Photo Credit: Alchetron

    At one stand-off, with Crazy Horse and Little Hawk firing arrows as fast as they could and the Shoshonis returning the fire (thus providing Crazy Horse with more ammunition, as he could pick up their arrows from the ground), Crazy Horse’s pony was hit in the leg. Then Little Hawk’s pony was wounded. The brothers found themselves alone, Shoshonis pressing toward them, the brothers’ comrades riding as fast as they could to the east. So furiously did Crazy Horse and Little Hawk keep fighting, however, that the Shoshonis feared to press home the attack. Instead, they encircled the trapped Sioux, firing arrows and shouting taunts. Then two brave Shoshonis rode forward for individual combat, intending to ride down Crazy Horse and Little Hawk.

    As the two Shoshonis charged, Crazy Horse shouted to Little Hawk, “Take care of yourself—I’ll do the fancy stunt.” Stepping forward from his protected position, Crazy Horse stood directly in the path of a charging Shoshoni. When the man and pony were almost upon him, Crazy Horse, with his head and shoulders, feinted to his right. The Shoshoni took the fake and turned his horse in the direction he expected Crazy Horse to move. But at the last second Crazy Horse twisted to his left, grabbed the leg of the passing Shoshoni, and jerked him from the pony. The man hit the ground with a thud, knocked unconscious. Crazy Horse jumped on the Shoshoni pony, looked around, and discovered that Little Hawk had hit the other enemy with an arrow, unseating him from his pony. Little Hawk mounted up and the brothers dug in their heels and took off for the east, laughing gaily.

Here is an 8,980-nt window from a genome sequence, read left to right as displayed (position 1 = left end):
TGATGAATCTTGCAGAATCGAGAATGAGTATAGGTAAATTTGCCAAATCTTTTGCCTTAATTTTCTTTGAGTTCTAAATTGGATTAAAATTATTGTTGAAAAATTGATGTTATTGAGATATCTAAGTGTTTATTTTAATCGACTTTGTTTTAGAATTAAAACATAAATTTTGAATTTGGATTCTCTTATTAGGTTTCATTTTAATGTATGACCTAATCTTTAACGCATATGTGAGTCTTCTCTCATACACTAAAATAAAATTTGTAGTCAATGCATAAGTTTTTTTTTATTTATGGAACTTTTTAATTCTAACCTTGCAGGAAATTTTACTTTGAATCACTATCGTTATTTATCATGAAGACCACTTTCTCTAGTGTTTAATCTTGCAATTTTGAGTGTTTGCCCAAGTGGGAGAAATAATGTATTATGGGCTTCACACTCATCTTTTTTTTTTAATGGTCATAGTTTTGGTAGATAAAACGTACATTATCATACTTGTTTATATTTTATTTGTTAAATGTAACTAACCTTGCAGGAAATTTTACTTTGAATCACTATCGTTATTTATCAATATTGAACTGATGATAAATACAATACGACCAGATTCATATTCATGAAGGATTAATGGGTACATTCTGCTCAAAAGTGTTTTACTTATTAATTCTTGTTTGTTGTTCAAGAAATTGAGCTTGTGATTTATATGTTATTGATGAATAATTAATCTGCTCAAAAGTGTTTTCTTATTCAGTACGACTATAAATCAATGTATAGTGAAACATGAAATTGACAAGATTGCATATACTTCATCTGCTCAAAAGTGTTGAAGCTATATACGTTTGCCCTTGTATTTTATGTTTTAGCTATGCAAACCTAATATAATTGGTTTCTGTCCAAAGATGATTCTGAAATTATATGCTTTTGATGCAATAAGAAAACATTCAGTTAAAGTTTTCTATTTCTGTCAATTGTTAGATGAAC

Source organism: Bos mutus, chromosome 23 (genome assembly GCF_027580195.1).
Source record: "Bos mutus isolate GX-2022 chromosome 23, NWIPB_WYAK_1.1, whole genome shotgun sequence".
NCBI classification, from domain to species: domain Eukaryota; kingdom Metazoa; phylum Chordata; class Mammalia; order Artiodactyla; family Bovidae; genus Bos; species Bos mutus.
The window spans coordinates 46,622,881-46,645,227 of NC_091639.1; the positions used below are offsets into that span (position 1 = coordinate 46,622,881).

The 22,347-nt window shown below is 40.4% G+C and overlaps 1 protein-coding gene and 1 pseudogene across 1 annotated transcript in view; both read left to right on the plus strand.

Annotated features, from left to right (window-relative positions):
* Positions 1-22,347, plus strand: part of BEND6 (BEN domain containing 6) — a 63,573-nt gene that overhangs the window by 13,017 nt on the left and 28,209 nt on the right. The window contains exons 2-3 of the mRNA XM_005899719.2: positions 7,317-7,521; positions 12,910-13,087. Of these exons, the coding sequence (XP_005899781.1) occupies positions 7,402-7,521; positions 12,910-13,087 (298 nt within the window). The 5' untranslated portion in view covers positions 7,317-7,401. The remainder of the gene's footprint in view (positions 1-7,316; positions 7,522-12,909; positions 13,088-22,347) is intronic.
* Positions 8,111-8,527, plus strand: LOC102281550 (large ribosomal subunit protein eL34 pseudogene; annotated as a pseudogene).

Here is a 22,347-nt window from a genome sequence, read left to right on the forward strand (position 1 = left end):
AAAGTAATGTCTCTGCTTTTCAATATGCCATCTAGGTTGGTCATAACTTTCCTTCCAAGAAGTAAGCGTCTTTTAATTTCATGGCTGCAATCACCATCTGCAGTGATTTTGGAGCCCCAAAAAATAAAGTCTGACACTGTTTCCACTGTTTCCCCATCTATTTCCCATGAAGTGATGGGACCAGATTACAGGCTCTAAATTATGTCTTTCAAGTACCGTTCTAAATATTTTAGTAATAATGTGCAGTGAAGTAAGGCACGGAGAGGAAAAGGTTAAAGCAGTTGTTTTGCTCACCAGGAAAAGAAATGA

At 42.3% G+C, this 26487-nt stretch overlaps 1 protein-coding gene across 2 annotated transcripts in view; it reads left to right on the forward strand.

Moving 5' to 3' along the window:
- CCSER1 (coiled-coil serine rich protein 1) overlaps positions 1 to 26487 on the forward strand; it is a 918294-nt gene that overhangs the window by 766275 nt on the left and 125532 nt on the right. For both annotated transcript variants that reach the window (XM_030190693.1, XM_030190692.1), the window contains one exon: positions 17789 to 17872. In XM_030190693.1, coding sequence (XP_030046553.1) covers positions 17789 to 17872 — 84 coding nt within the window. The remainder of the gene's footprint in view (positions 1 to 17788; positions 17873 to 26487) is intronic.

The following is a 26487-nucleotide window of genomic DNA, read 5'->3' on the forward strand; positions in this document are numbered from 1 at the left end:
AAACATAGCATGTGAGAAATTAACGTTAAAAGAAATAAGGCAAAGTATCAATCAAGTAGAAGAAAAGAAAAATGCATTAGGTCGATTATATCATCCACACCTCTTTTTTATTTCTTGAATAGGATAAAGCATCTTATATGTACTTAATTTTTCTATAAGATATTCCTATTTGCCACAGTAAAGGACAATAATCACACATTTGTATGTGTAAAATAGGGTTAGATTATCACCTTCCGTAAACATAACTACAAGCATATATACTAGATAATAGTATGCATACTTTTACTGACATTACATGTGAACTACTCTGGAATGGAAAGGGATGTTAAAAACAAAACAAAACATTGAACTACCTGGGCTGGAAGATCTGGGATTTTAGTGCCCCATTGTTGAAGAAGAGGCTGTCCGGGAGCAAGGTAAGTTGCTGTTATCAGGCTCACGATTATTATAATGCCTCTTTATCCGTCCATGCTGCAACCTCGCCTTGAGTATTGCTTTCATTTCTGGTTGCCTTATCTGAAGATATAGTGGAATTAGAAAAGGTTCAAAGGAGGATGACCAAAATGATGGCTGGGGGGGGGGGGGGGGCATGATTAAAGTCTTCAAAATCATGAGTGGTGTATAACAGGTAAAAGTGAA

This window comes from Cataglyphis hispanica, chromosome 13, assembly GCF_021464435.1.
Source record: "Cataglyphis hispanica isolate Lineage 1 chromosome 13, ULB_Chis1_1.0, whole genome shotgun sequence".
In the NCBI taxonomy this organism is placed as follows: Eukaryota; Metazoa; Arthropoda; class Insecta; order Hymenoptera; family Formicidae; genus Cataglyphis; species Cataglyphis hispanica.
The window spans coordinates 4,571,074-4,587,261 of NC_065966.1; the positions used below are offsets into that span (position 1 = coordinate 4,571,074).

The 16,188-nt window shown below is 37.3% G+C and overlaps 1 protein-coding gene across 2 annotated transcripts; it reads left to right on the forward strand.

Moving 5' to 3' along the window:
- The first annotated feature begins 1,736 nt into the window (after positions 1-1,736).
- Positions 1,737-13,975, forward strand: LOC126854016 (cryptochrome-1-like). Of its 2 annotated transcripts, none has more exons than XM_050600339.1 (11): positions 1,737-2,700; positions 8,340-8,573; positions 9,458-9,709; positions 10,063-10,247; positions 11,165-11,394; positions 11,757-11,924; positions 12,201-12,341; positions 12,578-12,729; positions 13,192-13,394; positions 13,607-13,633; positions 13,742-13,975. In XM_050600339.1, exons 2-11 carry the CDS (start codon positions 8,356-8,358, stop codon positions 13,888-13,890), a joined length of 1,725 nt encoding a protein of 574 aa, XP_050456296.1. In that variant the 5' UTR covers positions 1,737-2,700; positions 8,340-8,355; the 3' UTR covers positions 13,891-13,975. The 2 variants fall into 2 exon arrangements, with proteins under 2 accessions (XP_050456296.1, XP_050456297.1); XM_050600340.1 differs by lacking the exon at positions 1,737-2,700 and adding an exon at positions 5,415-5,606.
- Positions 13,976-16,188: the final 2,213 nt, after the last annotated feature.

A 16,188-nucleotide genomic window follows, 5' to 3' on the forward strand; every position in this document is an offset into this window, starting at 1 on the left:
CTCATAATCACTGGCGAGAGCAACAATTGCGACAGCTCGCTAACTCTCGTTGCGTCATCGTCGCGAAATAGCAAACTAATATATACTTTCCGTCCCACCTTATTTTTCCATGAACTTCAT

Still the Shoshonis came on, anxious now for revenge and desperate to get their ponies back. They were furious, too furious for their own good, because no longer did they stay together. Instead, each Shoshoni rode as fast as he could to get at the retreating Sioux, which left them stretched out and incapable of delivering a telling, collective blow.

    One Shoshoni got way ahead of the others. Soon he came up on Crazy Horse and the rest of the Sioux rear guard. Instead of checking his pony and waiting for help, he came right on, riding smack into the middle of the eight Sioux. He shot one Oglala with each of his pistols before someone brought him down with a lance. The Sioux immediately recognized him as the son of Washakie and proudly took his scalp before resuming the retreat. Later, they returned the scalp to Washakie, telling him how brave his son had been.

    The running fight continued for three hours. Once Washakie led his warriors around the Sioux flank, cut into the tiring herd of ponies from the side, and recaptured half the animals. Finally the Sioux found a good stand of trees along a stream and hustled the remaining captured stock into the grove, then set up a defensive perimeter around the edge of the woods. The Shoshonis charged several times but were unable to dislodge the defenders, much less get at the ponies. When darkness came the Sioux got away, carrying three dead Oglalas and one dead Cheyenne with them, along with the captured ponies. In a few days they were safely back in their own village, where they mourned the dead, then held a victory dance. Then the camp settled back into its accustomed lethargy. That was enough war for one summer.

    Want to keep reading? Download Crazy Horse and Custer today.

    Crazy Horse and Custer

    By Stephen E. Ambrose

    This story originally appeared on Early Bird Books.

    This post is sponsored by Open Road Media. Thank you for supporting our partners, who make it possible for The Archive to continue publishing the history stories you love.